Another complaint was that bishops and people close to them incurred huge expenditure on rent-free accommodation, cars and world tours. The RoC said a verification of the record books was necessary to find out the truth.

The complaints, in particular, pointed out that CSITA was getting about Rs 2,000 crore as income tax exemption annually. In such circumstances, strangers were operating the association’s bank accounts.

Lack of proper accounts for foreign contributions received, failure to present a consolidated balance sheet, unclear transactions in three accounts of the associations in banks were other problems in CSITA and non-filing of statutory returns for 2013-14 and 2014-15.

The RoC, in its report, objected to involvement of bishops of various dioceses in financial administration when constitutionally they only had powers of general oversight. The objection was mainly the view of 21 CSITA officials of Coimbatore and Kanyakumari dioceses, including their bishops, facing criminal cases. The cases against the 21 were that they allegedly misappropriated of funds and illegally sold CSI properties.

The RoC said the bishop of any diocese should obtain the permission of CSITA for sale, transfer or purchase of any property. But this has not been done, particularly in the case of a sale by the Coimbatore diocese. In view of these shortcomings, the RoC recommended investigation by the Serious Fraud Investigation Office (SFIO).

In short, the RoC found the CSITA violating provisions of Companies Act, Income Tax Act and Foreign Contribution (Regulations) Act. From July last year, the SFIO has begun probing various discrepancies in CSITA accounts since 2010 as a follow-up to the RoC report.

The complaints were filed against 10 officials of CSITA in 2015, including Dyvasirvadam. Incidentally, the Andhra Pradesh crime branch police arrested Dyvasirvadam on 22 December for alleged irregularities in a sale of church property.

Apart from the case of irregularities in the property sale, Dyvasirvadam has been charged with 10 other cases of alleged fraud, theft and sexual assault. The former bishop’s nephew G S Sudhir and five others also figure in the complaints of irregularities.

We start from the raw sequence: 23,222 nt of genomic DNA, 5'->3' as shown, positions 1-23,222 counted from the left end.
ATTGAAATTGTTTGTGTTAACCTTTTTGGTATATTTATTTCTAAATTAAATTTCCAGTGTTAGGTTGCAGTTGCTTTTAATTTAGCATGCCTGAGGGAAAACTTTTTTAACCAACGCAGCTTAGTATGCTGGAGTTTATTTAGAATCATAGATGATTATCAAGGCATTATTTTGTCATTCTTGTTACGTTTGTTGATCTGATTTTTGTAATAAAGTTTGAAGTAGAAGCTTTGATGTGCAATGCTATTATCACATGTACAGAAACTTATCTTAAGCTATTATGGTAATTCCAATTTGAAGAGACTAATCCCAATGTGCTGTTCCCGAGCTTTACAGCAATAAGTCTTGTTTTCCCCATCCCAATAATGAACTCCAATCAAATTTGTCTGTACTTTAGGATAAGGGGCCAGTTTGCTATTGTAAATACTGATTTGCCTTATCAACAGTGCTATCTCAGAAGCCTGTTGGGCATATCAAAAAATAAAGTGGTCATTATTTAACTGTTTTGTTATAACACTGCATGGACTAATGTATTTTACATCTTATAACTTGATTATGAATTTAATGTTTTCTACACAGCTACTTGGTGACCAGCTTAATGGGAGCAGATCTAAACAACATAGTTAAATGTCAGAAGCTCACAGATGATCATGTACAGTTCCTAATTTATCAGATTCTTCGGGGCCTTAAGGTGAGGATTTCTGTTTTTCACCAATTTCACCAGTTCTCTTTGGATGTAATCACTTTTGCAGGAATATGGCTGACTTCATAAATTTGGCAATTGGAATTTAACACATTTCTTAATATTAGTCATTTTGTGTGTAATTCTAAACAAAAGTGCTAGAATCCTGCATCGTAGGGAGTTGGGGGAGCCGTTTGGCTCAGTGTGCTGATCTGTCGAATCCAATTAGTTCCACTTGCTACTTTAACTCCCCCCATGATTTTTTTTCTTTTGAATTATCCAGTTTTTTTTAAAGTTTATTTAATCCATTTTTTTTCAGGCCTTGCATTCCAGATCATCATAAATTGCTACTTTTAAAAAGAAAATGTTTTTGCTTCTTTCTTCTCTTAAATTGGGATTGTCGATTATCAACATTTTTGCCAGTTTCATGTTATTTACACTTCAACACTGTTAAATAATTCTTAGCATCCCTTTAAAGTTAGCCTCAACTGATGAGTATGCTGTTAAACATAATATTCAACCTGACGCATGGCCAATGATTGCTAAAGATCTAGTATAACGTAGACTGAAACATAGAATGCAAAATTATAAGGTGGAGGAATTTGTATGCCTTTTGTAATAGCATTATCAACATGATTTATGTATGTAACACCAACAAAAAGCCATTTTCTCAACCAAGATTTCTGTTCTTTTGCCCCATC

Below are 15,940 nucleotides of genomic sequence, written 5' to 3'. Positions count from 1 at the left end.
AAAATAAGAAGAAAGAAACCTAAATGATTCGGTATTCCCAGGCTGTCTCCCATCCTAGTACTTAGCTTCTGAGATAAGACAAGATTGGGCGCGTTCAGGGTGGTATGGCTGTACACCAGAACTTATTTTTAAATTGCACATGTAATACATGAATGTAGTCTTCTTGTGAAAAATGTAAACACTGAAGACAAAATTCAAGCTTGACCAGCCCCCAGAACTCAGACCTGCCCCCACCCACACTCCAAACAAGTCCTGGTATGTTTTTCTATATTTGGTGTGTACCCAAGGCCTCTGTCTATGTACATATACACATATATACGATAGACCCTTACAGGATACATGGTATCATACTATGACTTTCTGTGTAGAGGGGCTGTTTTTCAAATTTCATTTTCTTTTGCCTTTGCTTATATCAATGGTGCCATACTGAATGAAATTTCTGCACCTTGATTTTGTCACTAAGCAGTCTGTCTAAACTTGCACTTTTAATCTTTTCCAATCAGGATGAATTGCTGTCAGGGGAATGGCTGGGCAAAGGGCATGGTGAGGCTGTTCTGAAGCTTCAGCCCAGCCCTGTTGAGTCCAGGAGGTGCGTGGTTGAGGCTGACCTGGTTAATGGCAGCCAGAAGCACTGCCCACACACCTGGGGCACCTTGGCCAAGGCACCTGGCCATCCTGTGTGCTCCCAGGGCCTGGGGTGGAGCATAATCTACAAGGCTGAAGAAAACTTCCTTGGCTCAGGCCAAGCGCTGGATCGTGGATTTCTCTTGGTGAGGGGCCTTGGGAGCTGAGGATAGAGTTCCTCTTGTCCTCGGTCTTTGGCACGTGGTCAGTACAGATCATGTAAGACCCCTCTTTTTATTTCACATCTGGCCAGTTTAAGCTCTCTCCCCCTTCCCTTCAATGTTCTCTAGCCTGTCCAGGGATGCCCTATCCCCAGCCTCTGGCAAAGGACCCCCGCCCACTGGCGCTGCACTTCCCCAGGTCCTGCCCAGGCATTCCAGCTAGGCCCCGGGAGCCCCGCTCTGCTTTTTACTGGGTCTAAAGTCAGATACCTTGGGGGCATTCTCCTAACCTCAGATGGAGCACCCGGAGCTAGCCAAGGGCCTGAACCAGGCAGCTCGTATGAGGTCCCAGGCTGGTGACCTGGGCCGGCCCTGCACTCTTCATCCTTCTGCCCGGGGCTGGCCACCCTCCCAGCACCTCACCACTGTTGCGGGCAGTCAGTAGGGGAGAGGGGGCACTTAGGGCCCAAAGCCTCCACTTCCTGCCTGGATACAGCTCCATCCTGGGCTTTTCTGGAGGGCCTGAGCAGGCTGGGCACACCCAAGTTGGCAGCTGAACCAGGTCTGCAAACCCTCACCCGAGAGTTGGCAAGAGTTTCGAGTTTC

Retired bishop of CSI Vijayawada diocese G Dyvasirvadam who was arrested by Andhra Pradesh police for alleged irregularities in sale of properties.  Retired bishop of CSI Vijayawada diocese G Dyvasirvadam who was arrested by Andhra Pradesh police for alleged irregularities in sale of properties. 

Dyvasirvadam was arrested in January last year for investigation over the alleged irregularities before being let out on bail. Police have told a Vijayawada court that irregularities committed in the alleged cases against Dyvasirvadam amount to Rs 530 crore.

The CSI Coimbatore diocese, which has come under scrutiny for various allegations made against its officials besides the complaints filed with the RoC, has also been in the news recently.

In April last year, the Madras High Court allowed the Coimbatore judicial magistrate to go ahead with the proceedings against the Coimbatore diocese officials, including its then bishop M Durai, based on a complaint filed by Prem Kumar in 2008. The complainant had alleged that CSI funds were misappropriated during 2005-06 and the Coimbatore police had found evidence against seven persons in the case.

The CSI Bishop in Coimbatore was in the news again after police in Tirupur filed a case against the current incumbent and 11 others for alleged misappropriation of funds from St Paul’s church in the hosiery town. The irregularities are said to be around Rs 15 crore.

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There are similar cases of irregularities in other dioceses like Kochi. In Kochi, a land deal has courted controversy and the Serious Fraud Investigation Office (SFIO) is probing it.

As and when the SFIO completes is probe, it will help culminate the efforts of the church members that began in 2007 when they moved the Coimbatore police alleging irregularities in CSI.

CSI members say that it is time for the central government to step in on this issue and ensure that the chairman appointed by the tribunal gets CSITA rid of all its illness and cleanses the system.